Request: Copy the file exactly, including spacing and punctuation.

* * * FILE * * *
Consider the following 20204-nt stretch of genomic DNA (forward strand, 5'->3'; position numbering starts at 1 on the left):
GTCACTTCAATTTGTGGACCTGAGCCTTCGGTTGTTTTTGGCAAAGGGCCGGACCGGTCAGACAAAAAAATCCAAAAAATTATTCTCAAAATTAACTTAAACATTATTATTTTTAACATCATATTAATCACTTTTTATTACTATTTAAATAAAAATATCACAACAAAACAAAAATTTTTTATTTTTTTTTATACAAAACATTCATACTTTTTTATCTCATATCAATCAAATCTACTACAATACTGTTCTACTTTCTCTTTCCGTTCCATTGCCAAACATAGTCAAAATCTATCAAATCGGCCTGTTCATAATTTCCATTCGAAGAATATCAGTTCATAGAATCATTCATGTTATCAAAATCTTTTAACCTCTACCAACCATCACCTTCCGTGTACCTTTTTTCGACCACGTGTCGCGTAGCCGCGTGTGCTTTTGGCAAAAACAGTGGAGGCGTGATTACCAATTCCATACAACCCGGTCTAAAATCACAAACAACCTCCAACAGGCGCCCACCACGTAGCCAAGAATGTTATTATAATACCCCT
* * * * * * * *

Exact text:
Consider the following 20204-nt stretch of genomic DNA (forward strand, 5'->3'; position numbering starts at 1 on the left):
GTCACTTCAATTTGTGGACCTGAGCCTTCGGTTGTTTTTGGCAAAGGGCCGGACCGGTCAGACAAAAAAATCCAAAAAATTATTCTCAAAATTAACTTAAACATTATTATTTTTAACATCATATTAATCACTTTTTATTACTATTTAAATAAAAATATCACAACAAAACAAAAATTTTTTATTTTTTTTTATACAAAACATTCATACTTTTTTATCTCATATCAATCAAATCTACTACAATACTGTTCTACTTTCTCTTTCCGTTCCATTGCCAAACATAGTCAAAATCTATCAAATCGGCCTGTTCATAATTTCCATTCGAAGAATATCAGTTCATAGAATCATTCATGTTATCAAAATCTTTTAACCTCTACCAACCATCACCTTCCGTGTACCTTTTTTCGACCACGTGTCGCGTAGCCGCGTGTGCTTTTGGCAAAAACAGTGGAGGCGTGATTACCAATTCCATACAACCCGGTCTAAAATCACAAACAACCTCCAACAGGCGCCCACCACGTAGCCAAGAATGTTATTATAATACCCCT